|05-11-2005 06:29 PM|
Thank you very much. I found their site no problem. I really liked the idea of having a standing platform, and a rock solid frame. Not to mention the price was dang good! Anyway, i gave them a call this afternoon to further investigate their nine-footers. Due to the weight (100lbs.), I'm not going with the Black Bear Company. Thanks anyway!
As of now, I've been doing my research and have desided to go with one of the Bucks Bags Extreme 9's (although it's not yet written in stone). I called numerous shops, spoke to several owners, the company itself, and have done my forum duty (on several other websites as well.). I emailed Creek Co. also, but was disapointed in the construction and slightness of the frame. I suppose my ideal boat would be the Stealheader Osprey, but at $1500 it's a bit steep for a first 'toon. Thank you again for all of you help!
I appreciate your offer, but have decided to go with a newer model that has the warrantee. Thanks anyway!
Thank you also, but I have decided on a different company.
|05-10-2005 07:31 PM|
Oops...didn't realize I was busting some rules!
Is is just the link, or the name of the company, that ran me afoul? Would it be appropriate to e-mail it instead?
Sorry, and thanks!
|05-09-2005 10:17 PM|
Try this company out...
URL replaced - Black Bear Co. (sorry Todd, policy is policy)
Go to "boat packages" and scroll to the bottom...they've got the entire package with all the options on their nine footers on sale now for $750. I would have bought it, but I wanted a ten footer so that I could put a two seat frame on it...I think the nine footers are too short for that.
The Black Bears are also very whitewater ready.
|05-09-2005 09:45 PM|
Hmmm... food for thought. Still, the pontoon boat has retained my interest.
Todd Ripley, I'm drooling! really, that's beautiful. I checked out the steeheaders but they'er a bit pricey for me. Oh well. It still looks as if the bronco is my best option. I should just start saving.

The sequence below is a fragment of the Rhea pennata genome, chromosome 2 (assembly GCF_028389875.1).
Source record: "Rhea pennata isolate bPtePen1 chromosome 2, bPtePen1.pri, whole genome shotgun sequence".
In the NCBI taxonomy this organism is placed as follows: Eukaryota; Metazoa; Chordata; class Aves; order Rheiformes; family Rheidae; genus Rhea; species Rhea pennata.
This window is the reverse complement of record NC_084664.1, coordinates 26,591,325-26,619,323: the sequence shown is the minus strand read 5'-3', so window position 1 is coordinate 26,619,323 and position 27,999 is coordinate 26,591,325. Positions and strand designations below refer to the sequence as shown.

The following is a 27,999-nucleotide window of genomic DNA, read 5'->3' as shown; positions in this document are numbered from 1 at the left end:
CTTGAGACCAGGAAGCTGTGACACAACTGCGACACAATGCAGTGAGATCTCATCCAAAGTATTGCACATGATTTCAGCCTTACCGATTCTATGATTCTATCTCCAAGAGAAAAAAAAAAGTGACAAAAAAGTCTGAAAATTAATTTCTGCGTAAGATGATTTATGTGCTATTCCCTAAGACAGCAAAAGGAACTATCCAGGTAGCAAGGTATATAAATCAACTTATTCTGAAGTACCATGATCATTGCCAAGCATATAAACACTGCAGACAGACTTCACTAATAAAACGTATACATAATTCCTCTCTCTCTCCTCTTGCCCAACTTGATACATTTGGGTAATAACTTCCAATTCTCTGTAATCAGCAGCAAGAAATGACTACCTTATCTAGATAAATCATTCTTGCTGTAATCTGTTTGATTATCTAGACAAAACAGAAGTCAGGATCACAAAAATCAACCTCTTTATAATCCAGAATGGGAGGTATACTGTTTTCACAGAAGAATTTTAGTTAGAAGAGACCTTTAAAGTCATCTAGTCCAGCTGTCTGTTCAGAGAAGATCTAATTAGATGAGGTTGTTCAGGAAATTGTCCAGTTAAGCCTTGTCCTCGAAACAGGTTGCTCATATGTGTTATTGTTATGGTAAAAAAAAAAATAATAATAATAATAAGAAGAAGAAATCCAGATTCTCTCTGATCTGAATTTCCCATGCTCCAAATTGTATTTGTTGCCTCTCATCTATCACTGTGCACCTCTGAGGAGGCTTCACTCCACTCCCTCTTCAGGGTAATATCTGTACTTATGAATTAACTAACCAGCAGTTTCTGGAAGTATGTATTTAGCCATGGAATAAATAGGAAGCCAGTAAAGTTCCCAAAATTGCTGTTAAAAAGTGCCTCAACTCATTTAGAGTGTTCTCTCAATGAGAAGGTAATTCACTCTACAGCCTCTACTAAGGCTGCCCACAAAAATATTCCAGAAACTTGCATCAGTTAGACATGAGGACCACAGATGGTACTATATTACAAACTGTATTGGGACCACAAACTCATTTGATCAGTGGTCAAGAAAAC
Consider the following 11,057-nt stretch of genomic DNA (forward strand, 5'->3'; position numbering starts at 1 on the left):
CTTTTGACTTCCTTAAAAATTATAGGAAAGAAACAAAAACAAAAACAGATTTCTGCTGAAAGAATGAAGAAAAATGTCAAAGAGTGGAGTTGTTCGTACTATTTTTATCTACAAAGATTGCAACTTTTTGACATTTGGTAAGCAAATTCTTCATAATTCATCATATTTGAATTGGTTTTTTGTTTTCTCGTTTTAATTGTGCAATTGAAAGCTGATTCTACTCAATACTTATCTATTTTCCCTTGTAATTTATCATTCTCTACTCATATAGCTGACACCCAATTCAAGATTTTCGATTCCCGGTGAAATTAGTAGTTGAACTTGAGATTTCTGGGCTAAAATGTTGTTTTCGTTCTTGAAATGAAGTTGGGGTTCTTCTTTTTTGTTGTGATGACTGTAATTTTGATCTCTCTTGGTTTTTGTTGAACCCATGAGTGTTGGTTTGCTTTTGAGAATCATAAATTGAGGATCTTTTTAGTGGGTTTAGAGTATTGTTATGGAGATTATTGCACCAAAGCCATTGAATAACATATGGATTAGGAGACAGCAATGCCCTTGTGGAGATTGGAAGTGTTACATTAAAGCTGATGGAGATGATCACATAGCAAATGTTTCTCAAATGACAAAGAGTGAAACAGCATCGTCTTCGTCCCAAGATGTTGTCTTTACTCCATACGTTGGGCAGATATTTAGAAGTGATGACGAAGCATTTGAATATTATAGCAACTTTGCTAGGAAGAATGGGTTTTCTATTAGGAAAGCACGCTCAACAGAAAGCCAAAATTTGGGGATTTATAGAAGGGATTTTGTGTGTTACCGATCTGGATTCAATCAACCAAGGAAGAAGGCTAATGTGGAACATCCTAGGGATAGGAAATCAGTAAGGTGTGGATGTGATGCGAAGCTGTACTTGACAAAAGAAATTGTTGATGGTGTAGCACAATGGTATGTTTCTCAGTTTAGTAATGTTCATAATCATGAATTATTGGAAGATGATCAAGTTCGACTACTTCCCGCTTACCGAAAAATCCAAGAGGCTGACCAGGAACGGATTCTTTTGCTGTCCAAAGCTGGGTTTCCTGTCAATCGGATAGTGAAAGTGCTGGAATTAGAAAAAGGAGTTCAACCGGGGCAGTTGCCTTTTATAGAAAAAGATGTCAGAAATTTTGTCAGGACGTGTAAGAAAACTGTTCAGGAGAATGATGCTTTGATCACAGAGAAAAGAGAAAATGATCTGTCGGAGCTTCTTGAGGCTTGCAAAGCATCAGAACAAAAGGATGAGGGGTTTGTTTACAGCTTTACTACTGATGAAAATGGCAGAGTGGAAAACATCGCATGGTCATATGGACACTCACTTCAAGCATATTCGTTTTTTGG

|05-09-2005 08:08 PM|
Here's the new (to me) pontoon I'll be buying later this month...it's built on X-Stream ten foot pontoons, with a Skookum Steelheader frame. It's previous owner, besides buying a very quality frame and pontoons, did a lot of custom work on it, as you can see. I've got a few more modifications that I'll be making to it, as well.
I rarely fish lakes, but I'll use it when I do, at least if I have to paddle very far...I've got a couple U-boats and float tubes for that kind of fishing. This boat is rated for up Class IV+ rapids, will be very nice on the rivers I fish (Sauk, Sol Duc, etc.).
Finally, I think it will just fit in the back of my van without being taken down...but even if it doesn't, I can either put it on the 13 foot rack on the roof, or take the 'toons off and stick them and the frame in the van, if I'm travelling more than an hour or so.
|05-09-2005 03:05 PM|
Creek Co. ODC 916 pontoon 4 sale, Phila, PA area
I have used Creek Co. ODC 916 pontoon boat that may be of interest. IMHO it was one of the highest quality boats Creek Co. ever produced.
Creek Co. ODC 916 pontoon boat with front casting platform that is removable without tools, 6063-T6 marine grade aluminum break down frame, no tools required to break down frame, adjustable foot bars feature six position adjustment to accommodate any size person, Heavy duty 9'x 16" pontoons made of 32 oz. whitewater grade raft material, 500lb capacity, four "D" rings per pontoon, 6-1/2-foot Carlisle 2pc break-down oars, heavy duty brass oarlocks with three adjustment points, Two large cargo pockets and side mounted stripping basket, Driftboat style liftínílock anchor system, PADDED rowing seat can be moved fore or aft to balance any load perfectly and locks in place with four T-bolts, DIAMDOND PLATE rear cargo deck, pump and repair kit included. The boat cost over $1400 new. Boat is located in South East PA, near Philadelphia. Creek Co. stopped making this model due to the high production costs of its USA made quality components. $450.
|05-08-2005 07:01 AM|
Watermaster is indeed a sponsor of ours, and Sean Ransom who was our hotshot admin for years (now Speypages admin) owns one and really loves it. Also, our sponsor Rod Builder's Workshop carries them and the owner (Smitty) loves them and uses them all over creation for his fishing adventures. I recall some pictures of him on the Skykomish River on it... (worth a search)
I have yet to try one but since you've reminded me of it's virtues and compromise between the two designs (belly boat / pontoon boat) I am definitely going to try one out.
|05-08-2005 06:33 AM|
I have a Watermaster, which I purchased used when in Montana one summer. It differs from pontoon boats in that it is a frameless raft, half of which is open bottom thru which you stick your legs and fins. I've used it extensively up on the Main Delaware for about six years. It weighs, believe it or not, under 20 pounds because there is no metal, and I bought the lightweight model, which is nonetheless as tough as any pontoon out there -- Bucks, ODC, Scadden, JW Outfitters, etc. It has real advantages and disadvantages, as follows.
Pros -- lightweight; extremely maneuverable; sit a little lower in the water (so less wind resistance); can stand up and wade with it hanging around your legs; folds up very small; very quick set up time (5-10 minutes max).